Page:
In healing, pain is not always immediately resolved. At times, pain does not work the way we desire it to be. Pain can take decades to heal or pain can exist only momentarily. The greater the emotional wound, the more time it takes to heal such a wound.
Let’s look at this example. Here we have Person A who has come into the hospital for a shooter wound, and then we have Person B who has a cold. Since Person B has a cold, Person B will take a shorter time to heal in comparison to Person A. In this way, our emotional pain is similar to our physical wounds. The bigger the emotional wound, the longer time it takes for it to heal. The smaller the emotional wound, the less time it takes for it to heal.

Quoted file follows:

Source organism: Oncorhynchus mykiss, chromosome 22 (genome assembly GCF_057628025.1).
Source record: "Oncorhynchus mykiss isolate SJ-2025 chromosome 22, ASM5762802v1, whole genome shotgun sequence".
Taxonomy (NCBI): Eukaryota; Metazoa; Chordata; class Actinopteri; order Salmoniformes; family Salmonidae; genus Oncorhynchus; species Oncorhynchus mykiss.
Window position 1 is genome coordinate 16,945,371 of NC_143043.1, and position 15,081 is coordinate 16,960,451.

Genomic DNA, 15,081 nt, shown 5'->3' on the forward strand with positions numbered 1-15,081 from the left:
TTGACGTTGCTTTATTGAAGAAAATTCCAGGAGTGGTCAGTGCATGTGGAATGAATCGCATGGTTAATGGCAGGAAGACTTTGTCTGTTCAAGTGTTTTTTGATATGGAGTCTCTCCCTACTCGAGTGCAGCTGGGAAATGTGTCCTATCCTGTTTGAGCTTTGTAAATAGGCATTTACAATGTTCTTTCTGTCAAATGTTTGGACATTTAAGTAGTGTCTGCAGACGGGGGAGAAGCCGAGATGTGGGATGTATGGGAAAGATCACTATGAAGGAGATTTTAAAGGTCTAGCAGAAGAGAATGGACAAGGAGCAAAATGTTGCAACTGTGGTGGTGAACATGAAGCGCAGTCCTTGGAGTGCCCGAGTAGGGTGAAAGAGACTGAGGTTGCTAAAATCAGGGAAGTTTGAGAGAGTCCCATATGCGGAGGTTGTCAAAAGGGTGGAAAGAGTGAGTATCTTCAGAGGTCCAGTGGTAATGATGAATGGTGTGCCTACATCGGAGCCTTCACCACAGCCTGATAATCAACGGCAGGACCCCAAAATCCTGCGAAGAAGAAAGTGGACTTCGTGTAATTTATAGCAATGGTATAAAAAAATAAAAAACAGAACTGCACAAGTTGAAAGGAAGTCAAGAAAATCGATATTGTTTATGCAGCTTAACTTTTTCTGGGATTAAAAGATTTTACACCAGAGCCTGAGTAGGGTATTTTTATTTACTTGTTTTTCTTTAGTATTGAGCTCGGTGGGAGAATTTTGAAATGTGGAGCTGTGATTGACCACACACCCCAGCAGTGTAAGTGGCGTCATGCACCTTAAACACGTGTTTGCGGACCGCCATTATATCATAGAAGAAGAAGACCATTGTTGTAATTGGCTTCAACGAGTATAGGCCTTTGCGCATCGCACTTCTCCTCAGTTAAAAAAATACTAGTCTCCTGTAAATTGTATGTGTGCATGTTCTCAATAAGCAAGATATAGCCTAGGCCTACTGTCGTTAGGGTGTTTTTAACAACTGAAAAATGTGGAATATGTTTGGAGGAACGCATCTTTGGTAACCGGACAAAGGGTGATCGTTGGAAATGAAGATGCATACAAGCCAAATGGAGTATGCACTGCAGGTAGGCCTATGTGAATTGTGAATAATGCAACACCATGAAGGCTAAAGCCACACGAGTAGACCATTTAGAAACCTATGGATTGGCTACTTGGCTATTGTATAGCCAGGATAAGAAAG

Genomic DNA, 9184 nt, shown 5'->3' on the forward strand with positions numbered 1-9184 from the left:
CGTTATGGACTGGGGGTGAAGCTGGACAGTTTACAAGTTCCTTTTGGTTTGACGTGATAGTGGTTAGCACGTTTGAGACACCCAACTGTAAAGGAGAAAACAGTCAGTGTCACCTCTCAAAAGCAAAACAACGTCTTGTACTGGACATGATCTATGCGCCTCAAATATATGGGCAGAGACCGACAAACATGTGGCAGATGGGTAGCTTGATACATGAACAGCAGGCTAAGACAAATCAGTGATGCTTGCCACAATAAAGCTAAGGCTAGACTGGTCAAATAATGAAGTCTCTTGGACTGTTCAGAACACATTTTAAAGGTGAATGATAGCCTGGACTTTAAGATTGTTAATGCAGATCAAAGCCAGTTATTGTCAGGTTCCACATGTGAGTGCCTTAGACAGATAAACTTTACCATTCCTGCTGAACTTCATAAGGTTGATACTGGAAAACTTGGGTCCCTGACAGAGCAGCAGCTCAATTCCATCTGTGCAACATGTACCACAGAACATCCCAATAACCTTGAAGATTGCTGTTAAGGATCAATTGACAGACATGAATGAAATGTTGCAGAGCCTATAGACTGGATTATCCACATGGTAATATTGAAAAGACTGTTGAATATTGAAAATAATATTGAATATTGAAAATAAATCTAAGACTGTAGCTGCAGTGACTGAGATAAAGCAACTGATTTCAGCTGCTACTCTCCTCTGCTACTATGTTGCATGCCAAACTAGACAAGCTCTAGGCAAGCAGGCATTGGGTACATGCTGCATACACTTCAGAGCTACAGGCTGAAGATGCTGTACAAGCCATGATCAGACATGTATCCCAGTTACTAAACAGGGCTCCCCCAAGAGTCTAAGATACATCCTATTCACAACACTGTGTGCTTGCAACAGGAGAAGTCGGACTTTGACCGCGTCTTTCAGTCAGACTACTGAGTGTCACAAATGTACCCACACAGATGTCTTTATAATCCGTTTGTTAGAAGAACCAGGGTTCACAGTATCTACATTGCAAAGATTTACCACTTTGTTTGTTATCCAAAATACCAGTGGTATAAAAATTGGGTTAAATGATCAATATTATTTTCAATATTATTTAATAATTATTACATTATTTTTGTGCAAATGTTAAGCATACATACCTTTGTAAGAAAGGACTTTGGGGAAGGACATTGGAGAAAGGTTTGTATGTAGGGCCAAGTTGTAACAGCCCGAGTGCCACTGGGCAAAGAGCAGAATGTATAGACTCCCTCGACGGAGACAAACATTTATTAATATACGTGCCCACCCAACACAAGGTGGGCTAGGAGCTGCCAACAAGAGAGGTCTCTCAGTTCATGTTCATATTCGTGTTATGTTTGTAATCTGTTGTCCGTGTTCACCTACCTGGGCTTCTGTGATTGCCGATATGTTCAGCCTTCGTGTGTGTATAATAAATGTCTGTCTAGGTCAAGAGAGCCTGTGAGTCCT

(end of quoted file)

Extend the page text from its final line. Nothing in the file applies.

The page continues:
When facing trauma, this is the type of emotional wound that can take an extremely long time to heal, and there is no time requirement for each survivor. The time period for each survivor’s own healing will be completely dependent upon that particular survivor. It is a process for one to go through, and it’s an uncomfortable one at that. That process, in healing, can take a few months, years, or a lifetime. Supporters of loved ones, the survivor, can help support their loved ones by validating their experience. Offering validation can start the healing process for them in order to move forward. When the time has come, the survivor will learn to let go. Each one must process their own hurts in order for them to move forward, and that process can take time. A rushed process will only make the entire process of healing prolonged and more damaging overall for the survivor.